Author information


  1. Wellcome Trust Centre for Human Genetics, Oxford, UK.

    • Amelie Baud
    • , Regina Lopez-Aumatell
    • , Richard Mott
    •  & Jonathan Flint
  2. Hubrecht Institute, Koninklijke Nederlandse Akademie van Wetenschappen and University Medical Center Utrecht, Utrecht, The Netherlands.

    • Roel Hermsen
    • , Victor Guryev
    • , Nico Lansu
    • , Pim Toonen
    • , Frans Paul Ruzius
    • , Ewart de Bruijn
    •  & Edwin Cuppen
  3. European Research Institute for the Biology of Ageing, Rijksuniversiteit Groningen, Universitair Medisch Centrum Groningen, Groningen, The Netherlands.

    • Victor Guryev
  4. Neuroimmunology Unit, Department of Clinical Neuroscience, Centre for Molecular Medicine, Karolinska Institutet, Stockholm, Sweden.

    • Pernilla Stridh
    • , Margarita Diez
    • , Johan Ockinger
    • , Amennai D Beyeen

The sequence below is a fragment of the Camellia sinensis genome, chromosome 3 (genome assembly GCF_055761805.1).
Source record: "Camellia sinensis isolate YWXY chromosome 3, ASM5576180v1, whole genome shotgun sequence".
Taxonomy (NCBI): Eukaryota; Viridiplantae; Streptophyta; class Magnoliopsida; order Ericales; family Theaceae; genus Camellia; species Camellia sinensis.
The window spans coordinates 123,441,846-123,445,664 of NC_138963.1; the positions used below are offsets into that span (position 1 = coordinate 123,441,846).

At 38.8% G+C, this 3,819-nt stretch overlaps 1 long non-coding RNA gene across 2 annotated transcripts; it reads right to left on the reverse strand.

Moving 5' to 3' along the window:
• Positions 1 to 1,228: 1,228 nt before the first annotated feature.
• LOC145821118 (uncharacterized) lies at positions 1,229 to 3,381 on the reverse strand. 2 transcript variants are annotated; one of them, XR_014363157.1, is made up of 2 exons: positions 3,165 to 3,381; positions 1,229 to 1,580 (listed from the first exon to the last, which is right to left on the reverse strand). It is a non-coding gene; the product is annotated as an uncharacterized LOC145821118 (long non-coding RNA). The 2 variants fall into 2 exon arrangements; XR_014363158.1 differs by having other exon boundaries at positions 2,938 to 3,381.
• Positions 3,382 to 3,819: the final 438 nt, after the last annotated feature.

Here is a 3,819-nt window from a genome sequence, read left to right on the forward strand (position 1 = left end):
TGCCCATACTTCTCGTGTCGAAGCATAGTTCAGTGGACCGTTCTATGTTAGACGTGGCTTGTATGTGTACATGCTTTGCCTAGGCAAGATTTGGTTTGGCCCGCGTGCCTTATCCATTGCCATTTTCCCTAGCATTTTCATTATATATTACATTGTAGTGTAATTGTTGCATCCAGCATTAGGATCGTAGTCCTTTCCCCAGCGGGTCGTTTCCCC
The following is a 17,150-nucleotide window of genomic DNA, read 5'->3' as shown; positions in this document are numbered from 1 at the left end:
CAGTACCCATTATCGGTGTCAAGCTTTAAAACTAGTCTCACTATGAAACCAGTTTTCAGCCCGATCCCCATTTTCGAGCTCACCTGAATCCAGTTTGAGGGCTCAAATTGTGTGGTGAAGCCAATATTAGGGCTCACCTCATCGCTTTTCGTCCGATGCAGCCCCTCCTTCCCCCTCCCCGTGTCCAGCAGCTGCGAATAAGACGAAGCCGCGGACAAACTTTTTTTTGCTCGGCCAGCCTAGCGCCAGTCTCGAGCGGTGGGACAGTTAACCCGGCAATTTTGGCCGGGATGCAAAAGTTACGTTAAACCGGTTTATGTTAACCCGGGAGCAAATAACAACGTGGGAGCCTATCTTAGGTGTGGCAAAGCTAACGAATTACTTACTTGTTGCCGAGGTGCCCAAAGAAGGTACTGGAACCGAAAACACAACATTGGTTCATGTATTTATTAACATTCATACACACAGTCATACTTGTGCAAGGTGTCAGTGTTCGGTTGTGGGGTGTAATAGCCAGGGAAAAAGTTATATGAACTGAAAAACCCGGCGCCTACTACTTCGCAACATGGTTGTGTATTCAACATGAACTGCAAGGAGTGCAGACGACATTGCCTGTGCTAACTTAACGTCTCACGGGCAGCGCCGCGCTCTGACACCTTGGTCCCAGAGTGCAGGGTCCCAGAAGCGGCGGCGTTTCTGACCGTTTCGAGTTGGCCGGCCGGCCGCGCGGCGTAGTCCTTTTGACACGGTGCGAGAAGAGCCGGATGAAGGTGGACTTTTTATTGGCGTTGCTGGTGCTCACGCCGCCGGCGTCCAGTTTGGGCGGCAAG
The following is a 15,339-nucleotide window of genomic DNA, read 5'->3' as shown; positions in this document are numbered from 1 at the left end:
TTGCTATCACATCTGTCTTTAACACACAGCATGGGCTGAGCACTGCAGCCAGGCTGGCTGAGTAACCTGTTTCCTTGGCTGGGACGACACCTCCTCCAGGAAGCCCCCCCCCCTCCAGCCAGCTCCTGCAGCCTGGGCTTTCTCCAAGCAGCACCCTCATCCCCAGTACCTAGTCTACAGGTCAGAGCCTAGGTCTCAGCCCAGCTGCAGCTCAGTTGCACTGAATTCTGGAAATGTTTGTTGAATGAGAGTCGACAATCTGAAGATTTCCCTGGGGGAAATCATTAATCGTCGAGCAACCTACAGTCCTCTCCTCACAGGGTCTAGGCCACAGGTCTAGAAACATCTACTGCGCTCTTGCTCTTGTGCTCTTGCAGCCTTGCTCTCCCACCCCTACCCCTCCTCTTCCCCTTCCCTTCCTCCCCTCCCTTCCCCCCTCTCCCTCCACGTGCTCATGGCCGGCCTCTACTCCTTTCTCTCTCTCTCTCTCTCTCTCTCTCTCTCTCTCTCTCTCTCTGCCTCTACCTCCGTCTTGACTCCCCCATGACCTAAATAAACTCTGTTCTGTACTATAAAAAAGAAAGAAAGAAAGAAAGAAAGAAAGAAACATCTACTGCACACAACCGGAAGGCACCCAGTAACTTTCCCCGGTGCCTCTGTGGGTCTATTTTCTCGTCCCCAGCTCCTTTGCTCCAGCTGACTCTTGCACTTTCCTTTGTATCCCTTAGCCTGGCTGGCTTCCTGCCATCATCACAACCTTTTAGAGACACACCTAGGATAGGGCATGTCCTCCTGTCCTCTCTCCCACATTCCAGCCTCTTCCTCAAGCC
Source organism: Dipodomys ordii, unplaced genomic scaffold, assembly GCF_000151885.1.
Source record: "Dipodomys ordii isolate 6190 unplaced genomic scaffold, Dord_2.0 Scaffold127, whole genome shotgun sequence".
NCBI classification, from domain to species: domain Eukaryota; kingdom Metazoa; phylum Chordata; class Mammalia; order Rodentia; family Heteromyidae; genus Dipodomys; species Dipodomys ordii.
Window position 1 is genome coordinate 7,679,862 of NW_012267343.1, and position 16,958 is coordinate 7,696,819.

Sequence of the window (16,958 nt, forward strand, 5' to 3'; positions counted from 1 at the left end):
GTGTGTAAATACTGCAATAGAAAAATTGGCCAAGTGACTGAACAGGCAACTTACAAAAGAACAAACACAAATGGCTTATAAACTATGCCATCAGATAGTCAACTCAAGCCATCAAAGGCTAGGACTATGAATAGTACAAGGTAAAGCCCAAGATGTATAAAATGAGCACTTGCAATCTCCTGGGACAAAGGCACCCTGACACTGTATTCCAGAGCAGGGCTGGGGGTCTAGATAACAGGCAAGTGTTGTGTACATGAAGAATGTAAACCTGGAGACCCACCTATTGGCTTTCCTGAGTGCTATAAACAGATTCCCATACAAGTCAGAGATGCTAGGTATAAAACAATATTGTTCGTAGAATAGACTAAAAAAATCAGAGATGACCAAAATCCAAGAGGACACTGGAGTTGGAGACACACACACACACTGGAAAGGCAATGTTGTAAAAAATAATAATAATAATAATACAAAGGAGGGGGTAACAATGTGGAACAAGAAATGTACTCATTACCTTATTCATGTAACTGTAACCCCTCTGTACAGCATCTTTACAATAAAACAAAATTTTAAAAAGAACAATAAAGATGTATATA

• , Alan Gillett
    • , Nada Abdelmagid
    • , Andre Ortlieb Guerreiro-Cacais
    • , Maja Jagodic
    •  & Tomas Olsson
  5. British Heart Foundation (BHF) Glasgow Cardiovascular Research Centre, Institute of Cardiovascular & Medical Sciences, Glasgow University, Glasgow, UK.

    • Delyth Graham
    • , Martin W McBride
    • , Elisabeth Beattie
    • , Ngan Huynh
    • , William H Miller
    •  & Anna F Dominiczak
  6. Department of Medical and Molecular Genetics, Indiana University School of Medicine, Indianapolis, Indiana, USA.

    • Tatiana Foroud
    •  & Daniel L Koller
  7. Institut National de la Santé et de la Recherche Médicale (INSERM) Unité Mixte de Recherche Scientifique (UMRS) 872, Cordeliers Research Centre, Paris, France.

    • Sophie Calderari
    •  & Dominique Gauguier
  8. Department of Medical Biochemistry and Biophysics, Division of Medical Inflammation Research, Karolinska Institutet, Stockholm, Sweden.

    • Jonatan Tuncel
    • , Ulrika Norin
    • , Diana Ekman
    • , Martina Johannesson
    •  & Rikard Holmdahl
  9. Department of Orthopedic Surgery, Indiana University School of Medicine, Indianapolis, Indiana, USA.

    • Imranul Alam
  10. Max-Delbruck Center for Molecular Medicine, Berlin, Germany.

    • Samreen Falak
    • , Oliver Hummel
    • , Kathrin Saar
    • , Giannino Patone
    • , Anja Bauerfeind
    • , Matthias Heinig
    • , Young-Ae Lee
    • , Carola Rintisch
    • , Herbert Schulz
    •  & Norbert Hubner